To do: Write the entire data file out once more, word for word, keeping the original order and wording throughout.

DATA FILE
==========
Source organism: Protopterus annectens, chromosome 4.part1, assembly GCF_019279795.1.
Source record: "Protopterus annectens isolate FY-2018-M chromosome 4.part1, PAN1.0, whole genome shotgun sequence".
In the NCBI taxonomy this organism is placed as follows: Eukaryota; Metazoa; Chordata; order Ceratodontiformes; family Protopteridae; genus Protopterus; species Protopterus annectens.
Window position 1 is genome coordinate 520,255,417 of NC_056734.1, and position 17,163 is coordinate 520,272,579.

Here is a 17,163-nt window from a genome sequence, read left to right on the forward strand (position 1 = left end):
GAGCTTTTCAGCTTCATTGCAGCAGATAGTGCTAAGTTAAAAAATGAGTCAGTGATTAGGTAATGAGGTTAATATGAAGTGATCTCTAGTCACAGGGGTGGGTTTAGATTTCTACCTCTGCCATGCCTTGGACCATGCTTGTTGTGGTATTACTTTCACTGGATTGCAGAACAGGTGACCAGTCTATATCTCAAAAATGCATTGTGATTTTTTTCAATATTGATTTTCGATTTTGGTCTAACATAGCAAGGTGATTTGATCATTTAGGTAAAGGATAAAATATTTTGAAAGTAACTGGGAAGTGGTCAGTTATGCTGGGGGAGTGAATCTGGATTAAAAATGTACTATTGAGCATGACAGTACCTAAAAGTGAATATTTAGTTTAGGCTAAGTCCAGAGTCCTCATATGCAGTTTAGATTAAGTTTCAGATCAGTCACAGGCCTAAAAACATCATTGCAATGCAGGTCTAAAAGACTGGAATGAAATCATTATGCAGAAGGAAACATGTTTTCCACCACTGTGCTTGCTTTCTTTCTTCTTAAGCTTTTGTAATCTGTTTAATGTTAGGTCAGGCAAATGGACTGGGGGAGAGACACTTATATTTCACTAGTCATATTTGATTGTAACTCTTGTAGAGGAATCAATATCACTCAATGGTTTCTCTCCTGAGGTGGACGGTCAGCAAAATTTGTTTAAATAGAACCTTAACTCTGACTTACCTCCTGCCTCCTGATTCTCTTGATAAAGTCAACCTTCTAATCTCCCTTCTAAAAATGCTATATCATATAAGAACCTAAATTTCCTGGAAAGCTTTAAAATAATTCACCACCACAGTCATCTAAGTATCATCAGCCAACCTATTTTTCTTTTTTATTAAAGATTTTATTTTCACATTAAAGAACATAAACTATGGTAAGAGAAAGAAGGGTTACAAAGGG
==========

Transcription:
Source organism: Protopterus annectens, chromosome 4.part1, assembly GCF_019279795.1.
Source record: "Protopterus annectens isolate FY-2018-M chromosome 4.part1, PAN1.0, whole genome shotgun sequence".
In the NCBI taxonomy this organism is placed as follows: Eukaryota; Metazoa; Chordata; order Ceratodontiformes; family Protopteridae; genus Protopterus; species Protopterus annectens.
Window position 1 is genome coordinate 520,255,417 of NC_056734.1, and position 17,163 is coordinate 520,272,579.

Here is a 17,163-nt window from a genome sequence, read left to right on the forward strand (position 1 = left end):
GAGCTTTTCAGCTTCATTGCAGCAGATAGTGCTAAGTTAAAAAATGAGTCAGTGATTAGGTAATGAGGTTAATATGAAGTGATCTCTAGTCACAGGGGTGGGTTTAGATTTCTACCTCTGCCATGCCTTGGACCATGCTTGTTGTGGTATTACTTTCACTGGATTGCAGAACAGGTGACCAGTCTATATCTCAAAAATGCATTGTGATTTTTTTCAATATTGATTTTCGATTTTGGTCTAACATAGCAAGGTGATTTGATCATTTAGGTAAAGGATAAAATATTTTGAAAGTAACTGGGAAGTGGTCAGTTATGCTGGGGGAGTGAATCTGGATTAAAAATGTACTATTGAGCATGACAGTACCTAAAAGTGAATATTTAGTTTAGGCTAAGTCCAGAGTCCTCATATGCAGTTTAGATTAAGTTTCAGATCAGTCACAGGCCTAAAAACATCATTGCAATGCAGGTCTAAAAGACTGGAATGAAATCATTATGCAGAAGGAAACATGTTTTCCACCACTGTGCTTGCTTTCTTTCTTCTTAAGCTTTTGTAATCTGTTTAATGTTAGGTCAGGCAAATGGACTGGGGGAGAGACACTTATATTTCACTAGTCATATTTGATTGTAACTCTTGTAGAGGAATCAATATCACTCAATGGTTTCTCTCCTGAGGTGGACGGTCAGCAAAATTTGTTTAAATAGAACCTTAACTCTGACTTACCTCCTGCCTCCTGATTCTCTTGATAAAGTCAACCTTCTAATCTCCCTTCTAAAAATGCTATATCATATAAGAACCTAAATTTCCTGGAAAGCTTTAAAATAATTCACCACCACAGTCATCTAAGTATCATCAGCCAACCTATTTTTCTTTTTTATTAAAGATTTTATTTTCACATTAAAGAACATAAACTATGGTAAGAGAAAGAAGGGTTACAAAGGG